January Guest Column: Is the Luxury Market Dead?
- Jan 02, 2009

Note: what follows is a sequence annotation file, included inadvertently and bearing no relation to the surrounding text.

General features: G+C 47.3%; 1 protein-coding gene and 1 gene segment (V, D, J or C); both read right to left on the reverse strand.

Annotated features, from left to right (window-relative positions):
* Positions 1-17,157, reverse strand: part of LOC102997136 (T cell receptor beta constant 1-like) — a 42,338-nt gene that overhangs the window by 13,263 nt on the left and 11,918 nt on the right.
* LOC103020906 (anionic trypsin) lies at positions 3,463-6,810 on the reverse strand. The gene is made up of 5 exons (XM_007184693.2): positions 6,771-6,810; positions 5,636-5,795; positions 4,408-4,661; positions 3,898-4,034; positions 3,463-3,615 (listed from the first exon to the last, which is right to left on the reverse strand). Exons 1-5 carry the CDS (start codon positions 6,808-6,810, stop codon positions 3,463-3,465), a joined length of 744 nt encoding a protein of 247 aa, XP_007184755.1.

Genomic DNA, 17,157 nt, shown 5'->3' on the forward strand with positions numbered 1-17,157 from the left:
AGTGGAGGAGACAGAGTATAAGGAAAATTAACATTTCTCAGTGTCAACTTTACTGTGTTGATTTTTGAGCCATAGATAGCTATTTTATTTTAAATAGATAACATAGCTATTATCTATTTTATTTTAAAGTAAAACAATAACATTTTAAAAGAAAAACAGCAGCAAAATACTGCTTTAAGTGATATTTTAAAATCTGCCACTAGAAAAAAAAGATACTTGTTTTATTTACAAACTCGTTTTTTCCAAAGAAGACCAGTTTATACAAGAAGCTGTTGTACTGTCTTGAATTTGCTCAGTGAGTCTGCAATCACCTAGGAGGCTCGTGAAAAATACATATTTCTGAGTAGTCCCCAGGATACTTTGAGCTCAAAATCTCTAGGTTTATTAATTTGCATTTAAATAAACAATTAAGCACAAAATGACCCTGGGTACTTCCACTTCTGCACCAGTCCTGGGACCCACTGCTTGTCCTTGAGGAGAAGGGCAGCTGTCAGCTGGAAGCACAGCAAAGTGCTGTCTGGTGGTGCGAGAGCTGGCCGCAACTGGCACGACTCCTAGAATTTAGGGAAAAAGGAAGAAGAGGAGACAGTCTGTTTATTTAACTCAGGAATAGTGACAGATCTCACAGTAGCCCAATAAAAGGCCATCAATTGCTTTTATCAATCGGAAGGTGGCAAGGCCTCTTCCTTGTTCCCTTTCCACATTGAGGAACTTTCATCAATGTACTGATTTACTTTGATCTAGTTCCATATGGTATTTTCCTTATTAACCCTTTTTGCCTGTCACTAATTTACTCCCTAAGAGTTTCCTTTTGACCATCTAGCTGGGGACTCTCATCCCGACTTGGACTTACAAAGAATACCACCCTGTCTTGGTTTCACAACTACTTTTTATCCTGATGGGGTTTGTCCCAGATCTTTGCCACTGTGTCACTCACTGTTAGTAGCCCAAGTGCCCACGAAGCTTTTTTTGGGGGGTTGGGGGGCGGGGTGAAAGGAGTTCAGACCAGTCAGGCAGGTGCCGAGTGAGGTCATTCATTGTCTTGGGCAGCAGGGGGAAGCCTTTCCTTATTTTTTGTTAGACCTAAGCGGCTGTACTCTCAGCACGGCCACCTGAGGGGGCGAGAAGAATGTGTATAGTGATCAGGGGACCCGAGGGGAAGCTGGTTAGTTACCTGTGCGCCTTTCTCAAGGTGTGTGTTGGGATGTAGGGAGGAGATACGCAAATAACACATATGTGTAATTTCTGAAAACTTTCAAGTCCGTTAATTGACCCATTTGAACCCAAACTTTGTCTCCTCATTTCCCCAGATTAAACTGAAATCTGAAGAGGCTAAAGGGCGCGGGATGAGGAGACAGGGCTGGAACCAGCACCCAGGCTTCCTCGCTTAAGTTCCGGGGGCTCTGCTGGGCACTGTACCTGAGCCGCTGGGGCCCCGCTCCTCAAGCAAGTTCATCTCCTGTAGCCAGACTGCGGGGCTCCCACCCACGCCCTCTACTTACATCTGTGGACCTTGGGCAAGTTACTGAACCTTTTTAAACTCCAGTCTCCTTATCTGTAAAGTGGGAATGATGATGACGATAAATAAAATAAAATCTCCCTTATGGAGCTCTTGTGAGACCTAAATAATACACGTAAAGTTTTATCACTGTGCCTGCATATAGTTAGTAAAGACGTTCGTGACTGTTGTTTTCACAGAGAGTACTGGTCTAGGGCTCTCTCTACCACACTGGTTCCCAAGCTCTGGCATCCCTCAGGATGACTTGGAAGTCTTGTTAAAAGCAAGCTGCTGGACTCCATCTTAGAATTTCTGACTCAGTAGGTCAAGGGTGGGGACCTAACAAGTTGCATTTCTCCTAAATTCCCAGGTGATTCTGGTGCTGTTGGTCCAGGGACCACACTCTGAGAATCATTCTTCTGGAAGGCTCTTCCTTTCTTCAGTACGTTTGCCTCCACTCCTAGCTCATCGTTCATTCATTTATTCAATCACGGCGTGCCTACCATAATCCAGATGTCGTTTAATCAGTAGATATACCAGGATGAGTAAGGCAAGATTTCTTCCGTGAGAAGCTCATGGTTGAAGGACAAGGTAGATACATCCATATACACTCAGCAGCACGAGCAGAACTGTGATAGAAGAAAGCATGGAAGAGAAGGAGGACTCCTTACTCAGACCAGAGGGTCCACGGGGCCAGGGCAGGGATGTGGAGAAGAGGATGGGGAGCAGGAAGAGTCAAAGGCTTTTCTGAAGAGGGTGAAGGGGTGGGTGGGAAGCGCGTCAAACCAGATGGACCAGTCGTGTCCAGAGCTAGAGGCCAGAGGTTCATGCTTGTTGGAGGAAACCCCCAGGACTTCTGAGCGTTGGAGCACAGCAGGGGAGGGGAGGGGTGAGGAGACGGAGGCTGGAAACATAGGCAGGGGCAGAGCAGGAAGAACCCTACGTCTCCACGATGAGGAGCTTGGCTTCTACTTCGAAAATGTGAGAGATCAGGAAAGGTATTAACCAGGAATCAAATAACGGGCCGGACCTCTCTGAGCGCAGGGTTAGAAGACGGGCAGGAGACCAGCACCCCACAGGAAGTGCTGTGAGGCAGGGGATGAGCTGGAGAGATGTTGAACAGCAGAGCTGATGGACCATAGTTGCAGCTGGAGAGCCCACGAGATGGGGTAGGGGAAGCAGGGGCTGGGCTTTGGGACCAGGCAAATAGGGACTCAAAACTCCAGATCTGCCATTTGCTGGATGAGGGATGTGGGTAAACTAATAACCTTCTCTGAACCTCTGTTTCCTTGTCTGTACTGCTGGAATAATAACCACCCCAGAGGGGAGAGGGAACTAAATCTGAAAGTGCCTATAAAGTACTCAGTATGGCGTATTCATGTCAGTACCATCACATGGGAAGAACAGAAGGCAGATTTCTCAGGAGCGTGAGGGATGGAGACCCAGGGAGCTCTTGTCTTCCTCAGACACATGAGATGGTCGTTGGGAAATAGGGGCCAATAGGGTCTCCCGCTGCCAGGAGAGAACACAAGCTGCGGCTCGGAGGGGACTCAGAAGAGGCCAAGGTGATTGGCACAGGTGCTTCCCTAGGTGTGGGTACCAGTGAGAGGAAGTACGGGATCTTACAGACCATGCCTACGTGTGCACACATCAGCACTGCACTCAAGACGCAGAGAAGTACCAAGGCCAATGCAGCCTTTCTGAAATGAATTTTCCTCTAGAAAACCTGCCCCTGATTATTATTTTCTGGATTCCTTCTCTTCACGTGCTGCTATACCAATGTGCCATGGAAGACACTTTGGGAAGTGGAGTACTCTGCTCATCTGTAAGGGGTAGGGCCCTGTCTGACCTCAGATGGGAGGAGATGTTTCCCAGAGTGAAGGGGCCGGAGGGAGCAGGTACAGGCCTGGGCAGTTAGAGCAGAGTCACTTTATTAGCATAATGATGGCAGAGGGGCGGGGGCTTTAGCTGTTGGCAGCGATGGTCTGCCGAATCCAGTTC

By Yosi Gil, principal, J. Milton & Associates In preparing this column, I am working backwards, addressing the outlook for the next three to five years. This approach allows me to tackle the relevance of luxury real estate to our economy faster than walking you through a history of the term. Therefore, let’s start by looking at luxury in today’s climate and where it’s headed.In the short term, true luxury product will hold its value, and will see the quickest rebound in price. This holds especially true for boutique product because there is less of it around.Conversely, large buildings tend to have a profusion of investor-owners, thus a longer turnaround time for all the units to resell and recapture their value. Higher-end product also tends to feature larger square footage. When you have more living and sleeping areas (rather than efficiencies and one-bedroom units) you have a more marketable product because people can actually utilize the space and live and vacation there with family.This functionality translates into faster absorption by end users when compared to smaller units. What is luxury, anyway?During the real estate boom, many ordinary buildings were inappropriately marketed as luxury product. Although, what one consumer deems as one of “the finer things in life” is mundane to another, luxury real estate can be universally defined (or at least categorized) by services offered.Most condominiums in South Florida offer a pool deck. Many offer a fitness center. But only a handful offer the latest technology seamlessly integrated into the lifestyle, with handheld iPod devices that act as personal butlers. The luxury real estate buyer is always looking for waterfront property and a turnkey lifestyle, so what differentiates one product from the next is the level of service you provide. Of course, the finishes and the quality of construction are the yardsticks used to even appropriately label something luxury; however, luxury is now a standard. Therefore, developers need to outdo themselves each time because affluent buyers, who have other homes around the world and have seen it all, have come to expect it. At St. Tropez (pictured) in Sunny Isles Beach, for example, the convenience of shopping and dining in a European “town center” environment just downstairs from the towers has been a major selling point. The finishes, private marina and boutique size are also draws, as are fully finished units. The latter is a new phenomenon brought on by the slowdown in the market. Developers are having to give more, so what was once delivered as a decorator ready unit is now sold entirely finished with walls painted, flooring installed, and furnishings.Even at St. Tropez, which has an impressive list of amenities, the real distinguishing feature is the service. St. Tropez treats its prospective buyers like royalty and maintains that level long after they’re homeowners. It starts by assisting them with securing financing, guaranteeing the quality of work and presenting information more readily on such things as tax ramifications.Who is buying luxury product? We’re still seeing an influx of Europeans and South Americans and continue to have New Yorkers purchase at the higher end. The only change is their criteria. They now look for the most high-end product at the best price. This is not because they cannot afford to spend the money; it is because they recognize the value in the asset and are confident it will recapture its value in the long term. Another demographic is the locals looking to upgrade. In today’s market they know they can find great deals if they move up. The fact is that developers need to work harder and deliver more. Even if someone is qualified, it is hard to obtain financing. As a result, credible developers create buyer incentive programs that include gift giving and customer relationship management and many even work with preferred lenders, because they have longstanding relationships with banks. The other marketing approach that seems to be working is modifying your target. Instead of focusing on investors, developers are now talking to the end user and as well as the person who wants to upgrade their standard of living without the hefty price tag historically associated with moving up to the higher end. Service is the frontrunner, and interior appointments are a close runner up. Of course, buyer expectations vary. Security systems are paramount to South Americans, while Europeans lean toward top-line appliances and brand names, because those products are typically prohibitive in their respective countries. Then there are additional “over-the-top” expectations. One buyer requested a helipad on the roof of his unit because it is what he had in his home country, Brazil. While developers can do a great deal to wow their clients, there will always be something to aspire to. (Yosi Gil is principal of J. Milton & Associates, a South Florida real estate developer.)